Training and compliance
As a minimum we expect:
- training around processes and working environment expectations to be provided for all members of the workforce before restarting work
Every site should look and feel substantially different for both members of the workforce and the public. Physical distancing and enhanced hygiene will change how sites operate. Training for the workforce will therefore be essential to build a common understanding of requirements within the new working norm, instilling confidence that changes put in place contribute to a safe site.
Training methods should ensure effective delivery of relevant overarching and organisation-specific measures and expectations of the workforce while on site, in a way which maintains physical distancing. Organisations should consider, as part of their risk-based planning, how training can be safely delivered, especially if elements are normally outsourced to third parties. Visual aids may be required as part of the training and for ongoing guidance and communications An effective induction process for members of the workforce returning to work, can help demonstrate organisations are taking the COVID-19 risks seriously, building confidence amongst the workforce that they are returning to a safe workplace while also reinforcing the importance of the responsibility of individual members of the workforce.
Organisations should also put in place, with trade union or workforce representatives, robust arrangements to monitor compliance with new operational arrangements, considering both workforce and the public. Remedial actions should flow from that monitoring, and be augmented by advice, guidance and support from external enforcement authorities.
It is vital during restart for members of the workforce and the public to have confidence in the steps being taken by organisations. Organisation should look to establish processes to allow feedback from members of the workforce and the public on social distancing and safety protocols, enabling the workforce and the public to input on areas of concern and for organisations to act upon these concerns.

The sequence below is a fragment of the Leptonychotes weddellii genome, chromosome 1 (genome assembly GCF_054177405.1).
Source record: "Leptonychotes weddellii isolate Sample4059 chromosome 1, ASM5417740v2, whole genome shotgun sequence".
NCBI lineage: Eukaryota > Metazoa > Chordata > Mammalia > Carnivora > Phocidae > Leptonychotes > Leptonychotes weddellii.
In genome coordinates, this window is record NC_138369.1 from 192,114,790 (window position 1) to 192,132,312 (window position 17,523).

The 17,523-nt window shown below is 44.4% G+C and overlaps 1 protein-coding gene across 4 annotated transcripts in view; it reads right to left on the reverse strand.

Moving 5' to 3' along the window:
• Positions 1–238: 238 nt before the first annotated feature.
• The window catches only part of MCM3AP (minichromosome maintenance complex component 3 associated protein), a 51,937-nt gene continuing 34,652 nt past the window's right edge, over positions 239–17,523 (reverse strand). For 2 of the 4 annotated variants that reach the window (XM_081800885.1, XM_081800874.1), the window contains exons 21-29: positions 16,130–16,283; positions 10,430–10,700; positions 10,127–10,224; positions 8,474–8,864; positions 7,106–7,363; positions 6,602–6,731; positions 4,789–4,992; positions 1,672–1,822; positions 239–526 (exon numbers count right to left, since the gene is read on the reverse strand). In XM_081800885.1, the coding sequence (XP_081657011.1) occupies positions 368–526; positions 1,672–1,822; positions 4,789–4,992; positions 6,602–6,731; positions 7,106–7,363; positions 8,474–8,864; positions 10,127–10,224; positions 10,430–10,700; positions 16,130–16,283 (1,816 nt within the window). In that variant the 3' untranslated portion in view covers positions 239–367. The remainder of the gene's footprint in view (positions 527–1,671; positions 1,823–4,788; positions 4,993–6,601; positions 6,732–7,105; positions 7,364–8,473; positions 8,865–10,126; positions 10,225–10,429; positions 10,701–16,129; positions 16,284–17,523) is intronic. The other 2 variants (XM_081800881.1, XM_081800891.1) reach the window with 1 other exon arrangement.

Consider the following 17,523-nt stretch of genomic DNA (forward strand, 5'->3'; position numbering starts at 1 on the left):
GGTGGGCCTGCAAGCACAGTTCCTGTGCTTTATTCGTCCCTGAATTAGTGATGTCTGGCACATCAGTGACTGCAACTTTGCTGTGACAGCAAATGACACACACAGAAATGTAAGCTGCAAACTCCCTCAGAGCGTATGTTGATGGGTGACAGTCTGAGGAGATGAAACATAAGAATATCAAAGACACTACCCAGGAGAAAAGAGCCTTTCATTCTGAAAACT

A single point of contact has also been established for trade union or the workforce to help the Scottish Government understand how all COVID-19 workplace guidance is being implemented, and to help shape and refine that guidance based on the real experience of workers in the workplace. The mailbox can be contacted by email: firstname.lastname@example.org.
This contact is not intended to be a reporting mechanism for potential breaches of legislation.
Under the Health and Safety at Work etc Act 1974 (HSWA), your local authority Environmental Health Service will usually be the relevant enforcing authority for how you control the risk of coronavirus in museums, galleries and heritage attractions. In some cases, it may be HSE but, in any case, enforcing authorities will apply the same requirements. HSE can be contacted by phone on 0300 003 1647 or online at HSE contact form
Local authorities also have enforcement powers under public health legislation, which may be relevant.
HSE and local authority Environmental Health Services have agreed to maintain the way they allocate different businesses for enforcement according to existing health and safety law for the purposes of workers’ health and safety.
Where the enforcing authority identifies employers who are not taking action to comply with public health guidance to control COVID-19 health risks to workers, they will consider a range of actions to improve control of workplace risks including the provision of specific advice to employers through to issuing enforcement notices or even prosecution.